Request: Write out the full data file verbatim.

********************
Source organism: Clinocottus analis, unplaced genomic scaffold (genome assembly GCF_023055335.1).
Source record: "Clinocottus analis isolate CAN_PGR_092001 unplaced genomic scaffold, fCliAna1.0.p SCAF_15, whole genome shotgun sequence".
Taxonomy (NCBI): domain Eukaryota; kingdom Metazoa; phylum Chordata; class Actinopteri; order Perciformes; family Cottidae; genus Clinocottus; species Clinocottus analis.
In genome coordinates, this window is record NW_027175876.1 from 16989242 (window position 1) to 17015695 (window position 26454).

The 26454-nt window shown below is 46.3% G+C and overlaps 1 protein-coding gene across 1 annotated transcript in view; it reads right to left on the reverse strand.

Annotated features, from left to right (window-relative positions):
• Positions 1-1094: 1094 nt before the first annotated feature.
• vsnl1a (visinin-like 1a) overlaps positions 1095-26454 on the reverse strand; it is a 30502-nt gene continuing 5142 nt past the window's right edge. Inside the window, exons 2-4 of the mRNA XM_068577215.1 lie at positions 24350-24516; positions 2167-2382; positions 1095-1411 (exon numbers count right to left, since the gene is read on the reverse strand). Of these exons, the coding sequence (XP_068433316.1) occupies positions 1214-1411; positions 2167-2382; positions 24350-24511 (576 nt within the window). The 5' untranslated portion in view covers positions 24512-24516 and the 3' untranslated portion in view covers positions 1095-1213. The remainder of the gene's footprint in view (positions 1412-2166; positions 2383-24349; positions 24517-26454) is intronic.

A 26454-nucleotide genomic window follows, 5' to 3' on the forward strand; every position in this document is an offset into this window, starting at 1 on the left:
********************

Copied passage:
Source organism: Clinocottus analis, unplaced genomic scaffold (genome assembly GCF_023055335.1).
Source record: "Clinocottus analis isolate CAN_PGR_092001 unplaced genomic scaffold, fCliAna1.0.p SCAF_15, whole genome shotgun sequence".
Taxonomy (NCBI): domain Eukaryota; kingdom Metazoa; phylum Chordata; class Actinopteri; order Perciformes; family Cottidae; genus Clinocottus; species Clinocottus analis.
In genome coordinates, this window is record NW_027175876.1 from 16989242 (window position 1) to 17015695 (window position 26454).

The 26454-nt window shown below is 46.3% G+C and overlaps 1 protein-coding gene across 1 annotated transcript in view; it reads right to left on the reverse strand.

Annotated features, from left to right (window-relative positions):
• Positions 1-1094: 1094 nt before the first annotated feature.
• vsnl1a (visinin-like 1a) overlaps positions 1095-26454 on the reverse strand; it is a 30502-nt gene continuing 5142 nt past the window's right edge. Inside the window, exons 2-4 of the mRNA XM_068577215.1 lie at positions 24350-24516; positions 2167-2382; positions 1095-1411 (exon numbers count right to left, since the gene is read on the reverse strand). Of these exons, the coding sequence (XP_068433316.1) occupies positions 1214-1411; positions 2167-2382; positions 24350-24511 (576 nt within the window). The 5' untranslated portion in view covers positions 24512-24516 and the 3' untranslated portion in view covers positions 1095-1213. The remainder of the gene's footprint in view (positions 1412-2166; positions 2383-24349; positions 24517-26454) is intronic.

A 26454-nucleotide genomic window follows, 5' to 3' on the forward strand; every position in this document is an offset into this window, starting at 1 on the left: